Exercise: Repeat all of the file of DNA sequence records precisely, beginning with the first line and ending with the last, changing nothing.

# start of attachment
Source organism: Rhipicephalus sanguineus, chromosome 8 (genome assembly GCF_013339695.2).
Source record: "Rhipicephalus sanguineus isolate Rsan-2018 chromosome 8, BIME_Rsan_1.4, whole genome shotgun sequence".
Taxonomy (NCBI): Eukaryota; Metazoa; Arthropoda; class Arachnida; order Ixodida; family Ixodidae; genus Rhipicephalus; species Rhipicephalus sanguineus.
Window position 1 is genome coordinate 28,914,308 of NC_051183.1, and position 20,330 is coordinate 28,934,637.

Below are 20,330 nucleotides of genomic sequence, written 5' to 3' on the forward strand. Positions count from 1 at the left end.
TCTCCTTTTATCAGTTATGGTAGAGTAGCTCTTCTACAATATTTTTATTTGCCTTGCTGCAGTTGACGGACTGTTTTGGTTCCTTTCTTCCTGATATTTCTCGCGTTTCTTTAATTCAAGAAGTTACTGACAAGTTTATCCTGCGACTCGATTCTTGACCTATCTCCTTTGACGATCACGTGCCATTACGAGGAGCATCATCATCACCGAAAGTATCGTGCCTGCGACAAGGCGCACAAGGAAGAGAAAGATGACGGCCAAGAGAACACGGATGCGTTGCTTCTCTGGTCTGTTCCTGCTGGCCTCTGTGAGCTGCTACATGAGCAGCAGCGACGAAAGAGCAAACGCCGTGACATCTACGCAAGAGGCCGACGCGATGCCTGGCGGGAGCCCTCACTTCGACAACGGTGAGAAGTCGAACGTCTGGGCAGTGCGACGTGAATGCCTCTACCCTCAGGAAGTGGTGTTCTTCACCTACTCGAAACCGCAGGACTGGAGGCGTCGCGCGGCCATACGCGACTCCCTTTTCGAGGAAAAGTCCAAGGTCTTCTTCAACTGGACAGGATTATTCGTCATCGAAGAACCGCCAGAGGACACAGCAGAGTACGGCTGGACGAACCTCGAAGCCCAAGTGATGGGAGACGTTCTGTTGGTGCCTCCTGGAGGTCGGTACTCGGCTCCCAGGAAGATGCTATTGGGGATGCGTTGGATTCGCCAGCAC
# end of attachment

Source organism: Rhipicephalus sanguineus, chromosome 8 (genome assembly GCF_013339695.2).
Source record: "Rhipicephalus sanguineus isolate Rsan-2018 chromosome 8, BIME_Rsan_1.4, whole genome shotgun sequence".
Taxonomy (NCBI): Eukaryota; Metazoa; Arthropoda; class Arachnida; order Ixodida; family Ixodidae; genus Rhipicephalus; species Rhipicephalus sanguineus.
Window position 1 is genome coordinate 28,914,308 of NC_051183.1, and position 20,330 is coordinate 28,934,637.

Below are 20,330 nucleotides of genomic sequence, written 5' to 3' on the forward strand. Positions count from 1 at the left end.
TCTCCTTTTATCAGTTATGGTAGAGTAGCTCTTCTACAATATTTTTATTTGCCTTGCTGCAGTTGACGGACTGTTTTGGTTCCTTTCTTCCTGATATTTCTCGCGTTTCTTTAATTCAAGAAGTTACTGACAAGTTTATCCTGCGACTCGATTCTTGACCTATCTCCTTTGACGATCACGTGCCATTACGAGGAGCATCATCATCACCGAAAGTATCGTGCCTGCGACAAGGCGCACAAGGAAGAGAAAGATGACGGCCAAGAGAACACGGATGCGTTGCTTCTCTGGTCTGTTCCTGCTGGCCTCTGTGAGCTGCTACATGAGCAGCAGCGACGAAAGAGCAAACGCCGTGACATCTACGCAAGAGGCCGACGCGATGCCTGGCGGGAGCCCTCACTTCGACAACGGTGAGAAGTCGAACGTCTGGGCAGTGCGACGTGAATGCCTCTACCCTCAGGAAGTGGTGTTCTTCACCTACTCGAAACCGCAGGACTGGAGGCGTCGCGCGGCCATACGCGACTCCCTTTTCGAGGAAAAGTCCAAGGTCTTCTTCAACTGGACAGGATTATTCGTCATCGAAGAACCGCCAGAGGACACAGCAGAGTACGGCTGGACGAACCTCGAAGCCCAAGTGATGGGAGACGTTCTGTTGGTGCCTCCTGGAGGTCGGTACTCGGCTCCCAGGAAGATGCTATTGGGGATGCGTTGGATTCGCCAGCAC